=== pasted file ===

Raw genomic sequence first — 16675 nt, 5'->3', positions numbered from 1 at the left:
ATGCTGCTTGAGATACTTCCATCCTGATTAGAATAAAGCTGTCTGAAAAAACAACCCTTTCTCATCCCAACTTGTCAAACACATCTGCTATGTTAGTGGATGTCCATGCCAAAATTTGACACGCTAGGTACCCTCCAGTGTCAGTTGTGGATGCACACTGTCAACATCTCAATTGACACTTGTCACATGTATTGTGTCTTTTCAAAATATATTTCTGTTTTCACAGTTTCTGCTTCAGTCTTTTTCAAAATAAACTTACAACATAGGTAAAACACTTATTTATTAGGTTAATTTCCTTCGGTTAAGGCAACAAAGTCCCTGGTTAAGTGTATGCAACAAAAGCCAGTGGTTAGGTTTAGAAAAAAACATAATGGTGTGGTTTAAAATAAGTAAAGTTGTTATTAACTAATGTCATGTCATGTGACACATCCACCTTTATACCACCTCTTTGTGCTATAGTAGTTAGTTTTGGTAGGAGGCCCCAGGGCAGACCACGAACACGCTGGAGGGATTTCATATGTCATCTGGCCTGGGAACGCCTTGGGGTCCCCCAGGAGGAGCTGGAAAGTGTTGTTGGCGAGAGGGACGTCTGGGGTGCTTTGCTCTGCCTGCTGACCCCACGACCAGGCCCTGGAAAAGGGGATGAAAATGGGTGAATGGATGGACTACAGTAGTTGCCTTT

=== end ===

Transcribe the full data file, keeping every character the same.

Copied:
Raw genomic sequence first — 16675 nt, 5'->3', positions numbered from 1 at the left:
ATGCTGCTTGAGATACTTCCATCCTGATTAGAATAAAGCTGTCTGAAAAAACAACCCTTTCTCATCCCAACTTGTCAAACACATCTGCTATGTTAGTGGATGTCCATGCCAAAATTTGACACGCTAGGTACCCTCCAGTGTCAGTTGTGGATGCACACTGTCAACATCTCAATTGACACTTGTCACATGTATTGTGTCTTTTCAAAATATATTTCTGTTTTCACAGTTTCTGCTTCAGTCTTTTTCAAAATAAACTTACAACATAGGTAAAACACTTATTTATTAGGTTAATTTCCTTCGGTTAAGGCAACAAAGTCCCTGGTTAAGTGTATGCAACAAAAGCCAGTGGTTAGGTTTAGAAAAAAACATAATGGTGTGGTTTAAAATAAGTAAAGTTGTTATTAACTAATGTCATGTCATGTGACACATCCACCTTTATACCACCTCTTTGTGCTATAGTAGTTAGTTTTGGTAGGAGGCCCCAGGGCAGACCACGAACACGCTGGAGGGATTTCATATGTCATCTGGCCTGGGAACGCCTTGGGGTCCCCCAGGAGGAGCTGGAAAGTGTTGTTGGCGAGAGGGACGTCTGGGGTGCTTTGCTCTGCCTGCTGACCCCACGACCAGGCCCTGGAAAAGGGGATGAAAATGGGTGAATGGATGGACTACAGTAGTTGCCTTT